Is There Too Much Money In Football?

The January transfer window is open and teams have already started splashing the cash.

None more notable than Chinese Super League side Shanghai SIPG, as they have have just bought Chelsea midfielder, Oscar, for £60m.

Although excellent, £60m for a player who can’t get into the Chelsea side seems steep. Even more so when taking into account his expected wage of £400,000 a week.

Oscar made 131 appearances for Chelsea over 4 and a half seasons, scoring 21 goals for them in the process.

The level of investment from owners is simply staggering and it begs the question whether the game is losing touch with its roots.

Jack Bernard, an Arsenal fan, has said;

“I think it’s just inflation. All the owners have huge amounts of money and they’re all competing for the best players.”

Roman Abramovich (Chelsea FC owner)  was one of the first super rich owners to invest heavily.

“The players have agents now that’ll get them the best deals too. But they need to be careful not to kill the love of the game.”

“When you see things like Manchester United signing Paul Pogba for £89m it raises an eyebrow, but I can’t see it going in any other direction.”

In the summer or 2016, Manchester United signed Paul Pogba for a world record fee of £89m.

Sam Hogg, a Sheffield Wednesday fan told us how money has affected his beloved clubs chances.

“We were doing well before Chansiri (the owner) came in. The previous owner stabilised the clubs finances, started to invest and put us in mid-table.”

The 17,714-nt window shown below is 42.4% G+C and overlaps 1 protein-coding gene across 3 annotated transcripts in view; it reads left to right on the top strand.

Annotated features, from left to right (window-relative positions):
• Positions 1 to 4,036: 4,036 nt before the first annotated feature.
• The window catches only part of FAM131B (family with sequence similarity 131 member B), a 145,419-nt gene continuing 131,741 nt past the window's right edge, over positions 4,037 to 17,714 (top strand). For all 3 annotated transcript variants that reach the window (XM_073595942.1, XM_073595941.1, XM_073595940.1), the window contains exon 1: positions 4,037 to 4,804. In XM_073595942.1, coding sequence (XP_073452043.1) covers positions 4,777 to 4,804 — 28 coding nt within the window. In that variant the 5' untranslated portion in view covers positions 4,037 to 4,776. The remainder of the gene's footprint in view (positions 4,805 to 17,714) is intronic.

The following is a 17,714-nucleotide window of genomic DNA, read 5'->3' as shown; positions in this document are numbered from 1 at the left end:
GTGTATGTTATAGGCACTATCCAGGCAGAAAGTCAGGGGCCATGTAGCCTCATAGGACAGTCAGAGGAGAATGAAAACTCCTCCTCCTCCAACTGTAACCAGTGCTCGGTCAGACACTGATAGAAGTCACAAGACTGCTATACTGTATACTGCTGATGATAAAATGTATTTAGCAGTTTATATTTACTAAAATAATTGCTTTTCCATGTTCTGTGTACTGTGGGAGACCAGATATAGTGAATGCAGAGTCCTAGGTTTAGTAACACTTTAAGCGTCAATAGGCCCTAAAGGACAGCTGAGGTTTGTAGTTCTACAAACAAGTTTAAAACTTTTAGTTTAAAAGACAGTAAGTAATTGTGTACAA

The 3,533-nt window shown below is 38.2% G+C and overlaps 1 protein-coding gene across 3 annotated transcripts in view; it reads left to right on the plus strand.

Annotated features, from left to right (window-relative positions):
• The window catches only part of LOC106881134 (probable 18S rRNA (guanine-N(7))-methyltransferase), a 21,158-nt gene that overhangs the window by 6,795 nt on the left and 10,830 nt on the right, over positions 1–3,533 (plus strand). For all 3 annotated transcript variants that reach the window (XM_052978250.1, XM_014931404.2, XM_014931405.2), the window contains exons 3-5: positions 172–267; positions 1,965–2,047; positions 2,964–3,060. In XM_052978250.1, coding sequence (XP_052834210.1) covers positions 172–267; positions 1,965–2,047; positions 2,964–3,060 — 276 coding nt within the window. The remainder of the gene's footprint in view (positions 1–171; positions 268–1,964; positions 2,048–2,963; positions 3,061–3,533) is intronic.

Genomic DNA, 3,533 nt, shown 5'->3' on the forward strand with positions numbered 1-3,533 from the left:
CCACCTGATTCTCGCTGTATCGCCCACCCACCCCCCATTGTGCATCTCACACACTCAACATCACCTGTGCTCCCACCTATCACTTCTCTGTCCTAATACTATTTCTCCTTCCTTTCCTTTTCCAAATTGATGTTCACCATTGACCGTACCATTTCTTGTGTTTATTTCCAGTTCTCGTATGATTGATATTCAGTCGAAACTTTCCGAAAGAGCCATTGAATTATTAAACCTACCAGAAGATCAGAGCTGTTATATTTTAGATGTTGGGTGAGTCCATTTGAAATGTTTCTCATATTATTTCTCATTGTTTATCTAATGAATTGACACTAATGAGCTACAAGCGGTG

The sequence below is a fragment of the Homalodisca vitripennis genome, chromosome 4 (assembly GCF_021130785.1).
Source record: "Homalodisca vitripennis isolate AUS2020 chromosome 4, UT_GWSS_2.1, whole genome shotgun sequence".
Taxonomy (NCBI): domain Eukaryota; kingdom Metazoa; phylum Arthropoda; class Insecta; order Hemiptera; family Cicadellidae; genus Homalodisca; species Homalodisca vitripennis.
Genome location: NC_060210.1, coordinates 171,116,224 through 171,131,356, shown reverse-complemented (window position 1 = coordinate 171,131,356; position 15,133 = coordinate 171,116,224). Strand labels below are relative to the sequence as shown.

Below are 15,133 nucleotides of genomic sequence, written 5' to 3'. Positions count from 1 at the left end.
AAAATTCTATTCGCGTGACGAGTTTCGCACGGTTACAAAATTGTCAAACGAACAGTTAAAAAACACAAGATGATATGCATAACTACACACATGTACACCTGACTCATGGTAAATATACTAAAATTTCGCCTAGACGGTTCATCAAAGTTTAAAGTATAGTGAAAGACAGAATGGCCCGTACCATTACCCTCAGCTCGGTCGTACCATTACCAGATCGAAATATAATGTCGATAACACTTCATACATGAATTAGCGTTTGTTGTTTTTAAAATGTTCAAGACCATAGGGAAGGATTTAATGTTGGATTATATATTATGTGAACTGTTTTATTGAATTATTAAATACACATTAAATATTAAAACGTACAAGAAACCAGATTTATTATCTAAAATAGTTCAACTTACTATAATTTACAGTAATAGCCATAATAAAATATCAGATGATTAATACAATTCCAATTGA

“We didn’t have the quality that we have now though. Since Chansiri, there’s been more belief that we can finally get promoted to the Premier League.”

In March 2015, Dejphon Chansiri bought Sheffield Wednesday FC. He has invested in players and last season they reached the play-off final.

“It’s nice to see us spending on players now. Our record signing, Adam Reach, signed this season so there are good signs for the future.”

When asked about whether the prices are getting ridiculous and out of touch with the game his response was sensible.

“Revenue has increased because of commercial and TV deals so it makes sense. As long as spending increases along with revenue then there’s no need to worry.”

(SOURCE: BBC SPORT) The cost of TV rights for Premier League football has sky-rocketed.

Although the figures in football are now astronomical, it seems fans aren’t too bothered by them as it doesn’t necessarily affect them directly.

But further down the line, trouble could be brewing and the fans could feel the full force.


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